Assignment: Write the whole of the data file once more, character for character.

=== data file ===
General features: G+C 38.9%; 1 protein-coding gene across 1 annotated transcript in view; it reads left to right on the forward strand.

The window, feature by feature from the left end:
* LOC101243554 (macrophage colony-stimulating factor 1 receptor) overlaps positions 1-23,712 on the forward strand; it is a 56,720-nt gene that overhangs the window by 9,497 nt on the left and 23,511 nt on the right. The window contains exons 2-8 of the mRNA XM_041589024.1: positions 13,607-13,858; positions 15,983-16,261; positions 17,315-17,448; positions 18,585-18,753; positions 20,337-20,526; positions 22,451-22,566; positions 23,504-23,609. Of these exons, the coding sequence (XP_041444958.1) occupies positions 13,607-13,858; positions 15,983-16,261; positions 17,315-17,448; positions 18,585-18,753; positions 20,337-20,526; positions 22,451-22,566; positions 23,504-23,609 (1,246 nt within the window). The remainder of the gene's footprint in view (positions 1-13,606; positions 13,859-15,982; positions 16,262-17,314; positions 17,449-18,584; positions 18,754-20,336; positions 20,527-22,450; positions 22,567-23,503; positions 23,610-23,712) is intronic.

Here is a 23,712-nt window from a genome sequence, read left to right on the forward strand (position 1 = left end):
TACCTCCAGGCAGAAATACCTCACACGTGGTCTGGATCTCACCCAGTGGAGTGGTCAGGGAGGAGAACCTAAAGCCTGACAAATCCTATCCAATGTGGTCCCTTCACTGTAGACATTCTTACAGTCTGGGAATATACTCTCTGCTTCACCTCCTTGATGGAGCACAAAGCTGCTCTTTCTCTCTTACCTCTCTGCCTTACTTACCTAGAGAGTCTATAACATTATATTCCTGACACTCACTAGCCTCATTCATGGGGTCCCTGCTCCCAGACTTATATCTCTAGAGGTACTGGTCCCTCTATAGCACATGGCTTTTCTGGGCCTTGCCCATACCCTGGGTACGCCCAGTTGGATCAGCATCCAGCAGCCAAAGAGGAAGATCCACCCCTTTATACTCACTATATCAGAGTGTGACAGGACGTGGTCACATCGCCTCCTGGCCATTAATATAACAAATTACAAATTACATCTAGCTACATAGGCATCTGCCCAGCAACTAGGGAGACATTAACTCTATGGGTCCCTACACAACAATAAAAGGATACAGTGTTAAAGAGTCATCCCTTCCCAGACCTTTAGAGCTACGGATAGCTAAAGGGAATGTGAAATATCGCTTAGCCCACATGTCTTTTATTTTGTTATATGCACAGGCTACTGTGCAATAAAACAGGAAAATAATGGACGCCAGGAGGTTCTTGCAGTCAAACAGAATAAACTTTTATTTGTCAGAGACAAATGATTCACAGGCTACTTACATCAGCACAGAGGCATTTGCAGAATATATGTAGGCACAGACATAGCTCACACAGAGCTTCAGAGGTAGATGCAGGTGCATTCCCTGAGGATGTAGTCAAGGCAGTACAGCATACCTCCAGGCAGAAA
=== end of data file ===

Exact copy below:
General features: G+C 38.9%; 1 protein-coding gene across 1 annotated transcript in view; it reads left to right on the forward strand.

The window, feature by feature from the left end:
* LOC101243554 (macrophage colony-stimulating factor 1 receptor) overlaps positions 1-23,712 on the forward strand; it is a 56,720-nt gene that overhangs the window by 9,497 nt on the left and 23,511 nt on the right. The window contains exons 2-8 of the mRNA XM_041589024.1: positions 13,607-13,858; positions 15,983-16,261; positions 17,315-17,448; positions 18,585-18,753; positions 20,337-20,526; positions 22,451-22,566; positions 23,504-23,609. Of these exons, the coding sequence (XP_041444958.1) occupies positions 13,607-13,858; positions 15,983-16,261; positions 17,315-17,448; positions 18,585-18,753; positions 20,337-20,526; positions 22,451-22,566; positions 23,504-23,609 (1,246 nt within the window). The remainder of the gene's footprint in view (positions 1-13,606; positions 13,859-15,982; positions 16,262-17,314; positions 17,449-18,584; positions 18,754-20,336; positions 20,527-22,450; positions 22,567-23,503; positions 23,610-23,712) is intronic.

Here is a 23,712-nt window from a genome sequence, read left to right on the forward strand (position 1 = left end):
TACCTCCAGGCAGAAATACCTCACACGTGGTCTGGATCTCACCCAGTGGAGTGGTCAGGGAGGAGAACCTAAAGCCTGACAAATCCTATCCAATGTGGTCCCTTCACTGTAGACATTCTTACAGTCTGGGAATATACTCTCTGCTTCACCTCCTTGATGGAGCACAAAGCTGCTCTTTCTCTCTTACCTCTCTGCCTTACTTACCTAGAGAGTCTATAACATTATATTCCTGACACTCACTAGCCTCATTCATGGGGTCCCTGCTCCCAGACTTATATCTCTAGAGGTACTGGTCCCTCTATAGCACATGGCTTTTCTGGGCCTTGCCCATACCCTGGGTACGCCCAGTTGGATCAGCATCCAGCAGCCAAAGAGGAAGATCCACCCCTTTATACTCACTATATCAGAGTGTGACAGGACGTGGTCACATCGCCTCCTGGCCATTAATATAACAAATTACAAATTACATCTAGCTACATAGGCATCTGCCCAGCAACTAGGGAGACATTAACTCTATGGGTCCCTACACAACAATAAAAGGATACAGTGTTAAAGAGTCATCCCTTCCCAGACCTTTAGAGCTACGGATAGCTAAAGGGAATGTGAAATATCGCTTAGCCCACATGTCTTTTATTTTGTTATATGCACAGGCTACTGTGCAATAAAACAGGAAAATAATGGACGCCAGGAGGTTCTTGCAGTCAAACAGAATAAACTTTTATTTGTCAGAGACAAATGATTCACAGGCTACTTACATCAGCACAGAGGCATTTGCAGAATATATGTAGGCACAGACATAGCTCACACAGAGCTTCAGAGGTAGATGCAGGTGCATTCCCTGAGGATGTAGTCAAGGCAGTACAGCATACCTCCAGGCAGAAA